Equations 1 and 2 describe the enrichment of leaf water in 18O at steady state (i.e. under constant environmental conditions). Such conditions rarely occur in nature, where leaf water enrichment in 18O is subject to diurnally changing evaporative conditions. Dongmann et al. (1974), and more recently Farquhar & Cernusak (2005), therefore accounted for nonsteady-state enrichment of mean lamina mesophyll water in 18O. In their model, nonsteady-state leaf water enrichment (Δ18OLN) is expressed as

image( Eqn 4)

W is the water concentration of the leaf (mol m−2); wi is the mole fraction of water vapor in the leaf intercellular air spaces (mol mol−1). In essence, the deviation of leaf water enrichment in 18O from the steady state is accounted for in this model by emphasizing the one-way flux of water from the leaf to the atmosphere (gwi) (Farquhar & Cernusak, 2005). This nonsteady-state model has now been tested in several studies and has shown good agreement with measured bulk leaf water values of 18O (Cernusak et al., 2005; Barnard et al., 2007; Gessler et al., 2007; Kahmen et al., 2008).

To estimate values of Lm for the different species in the different treatments, we used the nonsteady-state leaf water model (Eqn 4). We fitted the model to measured diurnal values of bulk leaf water Δ18O of a given species and treatment by adjusting Lm until the sum of the differences between modeled Δ18OLN and measured Δ18OM values reached a minimum. For our estimates of Lm, we used the solver function in Microsoft Excel as suggested by Cernusak et al. (2005). As we fitted the nonsteady-state model to an entire set of diurnally measured bulk leaf water Δ18O values, we obtained a single value for Lm for each replicate plant (= 5) in each of the three treatments.

In a final evaluation of what parameters ultimately explain the enrichment of leaf water in 18O for a given species across the different treatments, we tested if the deviation of Δ18OM from Δ18Oe (i.e. the fraction of unenriched water in the leaf (f ) for a given species was correlated with E or Lm. The fraction of unenriched water in leaves, f, was determined for each plant as:

image( Eqn 5 )

δ18OM is the measured isotopic composition of bulk leaf water; δ18Oe is the isotopic composition at the site of evaporation calculated with Eqn 1; δ18Os is the isotopic composition of source water or xylem water (Leaney et al., 1985; Gan et al., 2002).

Statistical effects on plant and leaf morphological properties, leaf water potential, leaf water concentration and mean daily values of Δ18OM were tested using a one-way anova with an LSD post-hoc test.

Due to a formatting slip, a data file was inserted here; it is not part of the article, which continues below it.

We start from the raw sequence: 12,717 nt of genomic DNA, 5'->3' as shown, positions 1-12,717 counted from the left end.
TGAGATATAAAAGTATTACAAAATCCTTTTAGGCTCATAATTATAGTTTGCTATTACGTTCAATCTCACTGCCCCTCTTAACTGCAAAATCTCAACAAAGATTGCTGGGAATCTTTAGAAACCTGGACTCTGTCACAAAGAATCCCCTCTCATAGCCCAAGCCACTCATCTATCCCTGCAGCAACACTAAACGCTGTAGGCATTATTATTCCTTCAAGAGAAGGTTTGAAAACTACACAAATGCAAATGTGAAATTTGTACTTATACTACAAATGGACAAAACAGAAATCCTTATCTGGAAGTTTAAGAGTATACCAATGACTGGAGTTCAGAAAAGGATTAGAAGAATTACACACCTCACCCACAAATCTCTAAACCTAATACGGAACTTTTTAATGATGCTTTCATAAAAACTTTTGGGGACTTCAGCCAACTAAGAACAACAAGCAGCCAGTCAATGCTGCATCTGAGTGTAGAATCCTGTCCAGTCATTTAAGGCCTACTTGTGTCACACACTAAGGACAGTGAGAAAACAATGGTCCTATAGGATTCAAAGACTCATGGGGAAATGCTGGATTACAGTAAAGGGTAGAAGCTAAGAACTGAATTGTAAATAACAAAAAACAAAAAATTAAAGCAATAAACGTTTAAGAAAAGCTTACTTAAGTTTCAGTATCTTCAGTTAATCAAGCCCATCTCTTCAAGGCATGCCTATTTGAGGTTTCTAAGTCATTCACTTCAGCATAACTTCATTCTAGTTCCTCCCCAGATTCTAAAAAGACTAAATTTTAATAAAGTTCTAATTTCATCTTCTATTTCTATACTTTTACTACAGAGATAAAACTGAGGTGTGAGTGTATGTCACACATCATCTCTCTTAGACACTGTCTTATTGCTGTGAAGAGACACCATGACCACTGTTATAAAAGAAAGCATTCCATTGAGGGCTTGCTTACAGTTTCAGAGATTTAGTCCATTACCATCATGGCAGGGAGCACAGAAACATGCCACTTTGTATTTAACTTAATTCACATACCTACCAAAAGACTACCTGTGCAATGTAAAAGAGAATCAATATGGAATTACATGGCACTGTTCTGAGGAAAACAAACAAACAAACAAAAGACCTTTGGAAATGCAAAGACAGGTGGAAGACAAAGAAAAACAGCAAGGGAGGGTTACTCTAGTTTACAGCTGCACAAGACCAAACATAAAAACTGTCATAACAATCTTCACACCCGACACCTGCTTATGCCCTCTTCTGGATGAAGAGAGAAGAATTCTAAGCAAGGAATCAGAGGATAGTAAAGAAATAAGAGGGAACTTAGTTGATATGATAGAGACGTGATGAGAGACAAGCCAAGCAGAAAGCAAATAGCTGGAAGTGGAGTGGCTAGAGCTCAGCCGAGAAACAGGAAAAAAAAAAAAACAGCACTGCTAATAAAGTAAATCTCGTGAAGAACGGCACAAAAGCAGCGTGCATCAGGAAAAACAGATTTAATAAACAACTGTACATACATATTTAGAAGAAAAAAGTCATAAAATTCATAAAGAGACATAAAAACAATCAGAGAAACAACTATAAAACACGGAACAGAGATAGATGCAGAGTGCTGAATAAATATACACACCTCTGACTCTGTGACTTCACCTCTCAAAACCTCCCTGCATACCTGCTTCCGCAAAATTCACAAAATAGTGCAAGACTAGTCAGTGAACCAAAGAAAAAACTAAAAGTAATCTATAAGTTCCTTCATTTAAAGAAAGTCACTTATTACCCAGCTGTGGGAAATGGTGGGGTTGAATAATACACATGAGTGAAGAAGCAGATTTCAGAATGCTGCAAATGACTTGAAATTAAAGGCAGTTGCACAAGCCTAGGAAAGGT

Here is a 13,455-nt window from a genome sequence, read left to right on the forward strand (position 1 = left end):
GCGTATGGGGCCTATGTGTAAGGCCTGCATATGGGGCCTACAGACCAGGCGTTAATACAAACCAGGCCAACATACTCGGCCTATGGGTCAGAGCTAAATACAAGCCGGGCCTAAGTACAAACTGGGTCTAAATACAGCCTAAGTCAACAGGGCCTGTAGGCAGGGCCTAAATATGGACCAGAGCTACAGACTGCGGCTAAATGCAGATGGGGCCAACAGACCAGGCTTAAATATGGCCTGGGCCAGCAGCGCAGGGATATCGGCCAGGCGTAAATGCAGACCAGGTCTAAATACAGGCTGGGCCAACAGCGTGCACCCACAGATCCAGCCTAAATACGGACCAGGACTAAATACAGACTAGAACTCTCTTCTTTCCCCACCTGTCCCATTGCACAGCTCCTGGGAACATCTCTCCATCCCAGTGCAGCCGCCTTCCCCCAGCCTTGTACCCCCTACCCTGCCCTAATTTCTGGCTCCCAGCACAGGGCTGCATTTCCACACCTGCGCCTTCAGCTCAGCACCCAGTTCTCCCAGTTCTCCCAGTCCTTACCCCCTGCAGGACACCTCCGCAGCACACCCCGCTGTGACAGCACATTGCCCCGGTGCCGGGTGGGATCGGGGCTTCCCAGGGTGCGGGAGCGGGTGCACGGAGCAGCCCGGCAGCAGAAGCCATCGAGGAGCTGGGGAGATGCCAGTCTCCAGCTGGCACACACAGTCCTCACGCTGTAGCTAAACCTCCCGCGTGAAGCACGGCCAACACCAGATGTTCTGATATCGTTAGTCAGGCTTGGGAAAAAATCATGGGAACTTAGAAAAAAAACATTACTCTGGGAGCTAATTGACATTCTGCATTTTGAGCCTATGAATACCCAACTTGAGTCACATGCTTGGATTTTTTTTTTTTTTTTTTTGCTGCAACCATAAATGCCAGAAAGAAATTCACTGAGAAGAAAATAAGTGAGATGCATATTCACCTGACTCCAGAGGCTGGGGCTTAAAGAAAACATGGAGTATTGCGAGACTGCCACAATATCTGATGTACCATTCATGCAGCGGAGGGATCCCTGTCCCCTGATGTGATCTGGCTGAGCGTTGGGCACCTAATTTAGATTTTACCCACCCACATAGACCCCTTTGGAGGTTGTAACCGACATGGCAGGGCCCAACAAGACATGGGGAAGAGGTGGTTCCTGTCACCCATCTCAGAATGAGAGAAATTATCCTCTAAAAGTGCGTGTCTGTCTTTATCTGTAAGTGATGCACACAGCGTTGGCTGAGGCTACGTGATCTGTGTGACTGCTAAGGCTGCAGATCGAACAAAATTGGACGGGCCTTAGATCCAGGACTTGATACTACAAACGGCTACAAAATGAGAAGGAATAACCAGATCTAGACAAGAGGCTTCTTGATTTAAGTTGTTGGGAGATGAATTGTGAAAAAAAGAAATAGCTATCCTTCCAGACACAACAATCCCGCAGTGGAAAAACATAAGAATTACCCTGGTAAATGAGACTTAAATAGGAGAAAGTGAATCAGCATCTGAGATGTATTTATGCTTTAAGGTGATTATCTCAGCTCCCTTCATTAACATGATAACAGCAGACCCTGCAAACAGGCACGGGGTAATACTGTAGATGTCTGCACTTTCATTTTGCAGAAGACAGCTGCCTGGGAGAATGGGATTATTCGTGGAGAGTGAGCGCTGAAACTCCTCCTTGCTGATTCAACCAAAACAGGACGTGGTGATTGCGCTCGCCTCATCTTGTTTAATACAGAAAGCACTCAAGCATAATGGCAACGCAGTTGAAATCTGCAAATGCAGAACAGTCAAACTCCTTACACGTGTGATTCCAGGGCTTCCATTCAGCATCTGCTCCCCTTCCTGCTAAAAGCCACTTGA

Results

The climate in the three different treatments differed significantly and consistently for the entire duration of plant growth and development. Figure 1 shows the mean diurnal patterns of air temperature and RH for each of the three treatments. Temperatures and RH were comparable between the dry and the transfer treatments. The wet treatment, however, was on average 30% more humid than the dry and transfer treatments. Photosynthetic radiation did not differ across treatments and peaked at 1000 μmol m−2 s−1 on sunny days during midday. The climatic patterns on the day of the experiment were comparable to the mean values shown in Fig. 1.

The different environmental growth conditions in the wet and the dry treatments had significant effects on growth and morphology of the three species (Fig. 2). Plants grown in the wet treatment were all significantly taller by more than a factor of two. Also, plants developed significantly larger leaves in wet conditions compared with the dry growing conditions. Specific leaf area (SLA; m2 g−1) was significantly higher in the wet treatment for sunflowers. Beans also showed a trend towards higher SLA in the wet treatment, but this trend was nonsignificant. The SLA for castor bean did not differ between the two treatments. Maximum Kl differed across species, but did not differ for any species as a result of wet or dry growing conditions.

Figure 2.

 Effects of dry (closed bars) and wet (tinted bars) growing conditions in the two long-term treatments on leaf morphological and leaf hydraulic properties of the three species (bean, castor bean and sunflower) (n = 5). Significance: ***P ≤ 0.001; **P ≤ 0.01; *P ≤ 0.05, n.s., not significant. Error bars, 1 SE. SLA, specific leaf area; Kl, maximum leaf hydraulic conductance.

Pre-dawn leaf water potential was most negative for sunflower and least negative for castor bean (Fig. 3). For any given species, pre-dawn leaf water potentials did not differ across the three treatments. At midday, however, leaf water potentials in the dry and transfer treatments were more negative for a given species when compared with the wet treatment (Fig. 3). Unfortunately, data for midday leaf water potential of bean were lost during the analysis.

Figure 3.

 Pre-dawn (tinted bars) and midday (closed bars) leaf water potential for the three plant species (bean, castor bean and sunflower) in the different treatments (n = 5). Midday values for the dry and transfer treatment of bean were not available (n.a.). Significance: ***P ≤ 0.001; **≤ 0.01; *P ≤ 0.05; n.s., not significant. Different lower case letters indicate significantly different pre-dawn water potential values across treatments for a given species and different upper case letters indicate significantly different midday water potential values across treatments for a given species. Error bars, 1 SE.